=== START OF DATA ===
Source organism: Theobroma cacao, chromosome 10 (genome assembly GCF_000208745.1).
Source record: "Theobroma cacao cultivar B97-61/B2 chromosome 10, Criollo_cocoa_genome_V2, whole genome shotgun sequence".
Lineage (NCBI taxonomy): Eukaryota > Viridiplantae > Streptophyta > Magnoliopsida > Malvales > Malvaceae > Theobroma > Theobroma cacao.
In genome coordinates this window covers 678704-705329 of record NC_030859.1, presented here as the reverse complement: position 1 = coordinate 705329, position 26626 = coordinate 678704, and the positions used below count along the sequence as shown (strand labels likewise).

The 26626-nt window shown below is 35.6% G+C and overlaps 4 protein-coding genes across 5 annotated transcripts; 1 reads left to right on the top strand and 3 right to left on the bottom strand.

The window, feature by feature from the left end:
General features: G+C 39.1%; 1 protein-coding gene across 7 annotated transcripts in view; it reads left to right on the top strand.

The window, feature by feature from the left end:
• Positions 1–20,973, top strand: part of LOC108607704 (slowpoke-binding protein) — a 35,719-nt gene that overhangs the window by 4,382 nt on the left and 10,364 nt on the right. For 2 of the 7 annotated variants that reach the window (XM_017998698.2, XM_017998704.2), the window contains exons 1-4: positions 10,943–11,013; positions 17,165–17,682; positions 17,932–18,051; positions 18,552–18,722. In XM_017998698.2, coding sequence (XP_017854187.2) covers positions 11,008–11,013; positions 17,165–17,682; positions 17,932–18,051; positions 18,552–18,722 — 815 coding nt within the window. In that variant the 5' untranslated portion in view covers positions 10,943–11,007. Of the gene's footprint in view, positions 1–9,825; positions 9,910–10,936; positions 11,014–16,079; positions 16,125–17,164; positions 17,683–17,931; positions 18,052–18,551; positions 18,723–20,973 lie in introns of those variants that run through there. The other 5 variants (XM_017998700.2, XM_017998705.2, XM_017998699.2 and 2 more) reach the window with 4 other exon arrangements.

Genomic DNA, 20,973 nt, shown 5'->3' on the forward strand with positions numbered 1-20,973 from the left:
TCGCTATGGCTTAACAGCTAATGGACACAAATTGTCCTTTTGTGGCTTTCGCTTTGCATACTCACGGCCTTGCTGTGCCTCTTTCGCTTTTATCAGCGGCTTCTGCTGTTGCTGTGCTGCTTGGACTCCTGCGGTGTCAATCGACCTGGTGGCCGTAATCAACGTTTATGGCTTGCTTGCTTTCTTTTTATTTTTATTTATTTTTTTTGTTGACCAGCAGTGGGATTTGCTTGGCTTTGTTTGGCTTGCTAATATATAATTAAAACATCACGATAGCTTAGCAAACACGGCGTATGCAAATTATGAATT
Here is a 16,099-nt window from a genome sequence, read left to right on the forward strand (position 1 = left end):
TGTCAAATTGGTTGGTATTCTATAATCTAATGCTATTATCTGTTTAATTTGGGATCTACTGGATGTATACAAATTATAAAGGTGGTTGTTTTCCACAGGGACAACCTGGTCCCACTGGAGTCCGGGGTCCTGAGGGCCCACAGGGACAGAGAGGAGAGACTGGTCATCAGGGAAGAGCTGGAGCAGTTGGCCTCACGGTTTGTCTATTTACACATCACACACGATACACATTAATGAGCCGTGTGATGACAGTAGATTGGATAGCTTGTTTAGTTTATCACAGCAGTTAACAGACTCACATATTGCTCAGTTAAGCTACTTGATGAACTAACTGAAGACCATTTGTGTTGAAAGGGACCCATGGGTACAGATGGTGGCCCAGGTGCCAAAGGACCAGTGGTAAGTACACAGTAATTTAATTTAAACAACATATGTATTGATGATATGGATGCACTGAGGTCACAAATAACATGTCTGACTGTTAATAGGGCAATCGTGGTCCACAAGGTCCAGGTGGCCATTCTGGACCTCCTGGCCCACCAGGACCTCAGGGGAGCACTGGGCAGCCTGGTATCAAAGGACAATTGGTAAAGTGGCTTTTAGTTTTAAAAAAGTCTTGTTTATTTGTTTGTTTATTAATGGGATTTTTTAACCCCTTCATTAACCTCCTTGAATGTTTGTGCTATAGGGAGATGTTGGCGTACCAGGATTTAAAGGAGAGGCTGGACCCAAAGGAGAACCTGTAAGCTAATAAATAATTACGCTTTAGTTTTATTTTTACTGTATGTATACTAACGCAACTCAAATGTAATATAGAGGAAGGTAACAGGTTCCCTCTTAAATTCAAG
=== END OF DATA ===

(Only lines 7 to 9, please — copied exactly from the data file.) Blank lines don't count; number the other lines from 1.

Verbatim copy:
General features: G+C 39.1%; 1 protein-coding gene across 7 annotated transcripts in view; it reads left to right on the top strand.

The window, feature by feature from the left end:
• Positions 1–20,973, top strand: part of LOC108607704 (slowpoke-binding protein) — a 35,719-nt gene that overhangs the window by 4,382 nt on the left and 10,364 nt on the right. For 2 of the 7 annotated variants that reach the window (XM_017998698.2, XM_017998704.2), the window contains exons 1-4: positions 10,943–11,013; positions 17,165–17,682; positions 17,932–18,051; positions 18,552–18,722. In XM_017998698.2, coding sequence (XP_017854187.2) covers positions 11,008–11,013; positions 17,165–17,682; positions 17,932–18,051; positions 18,552–18,722 — 815 coding nt within the window. In that variant the 5' untranslated portion in view covers positions 10,943–11,007. Of the gene's footprint in view, positions 1–9,825; positions 9,910–10,936; positions 11,014–16,079; positions 16,125–17,164; positions 17,683–17,931; positions 18,052–18,551; positions 18,723–20,973 lie in introns of those variants that run through there. The other 5 variants (XM_017998700.2, XM_017998705.2, XM_017998699.2 and 2 more) reach the window with 4 other exon arrangements.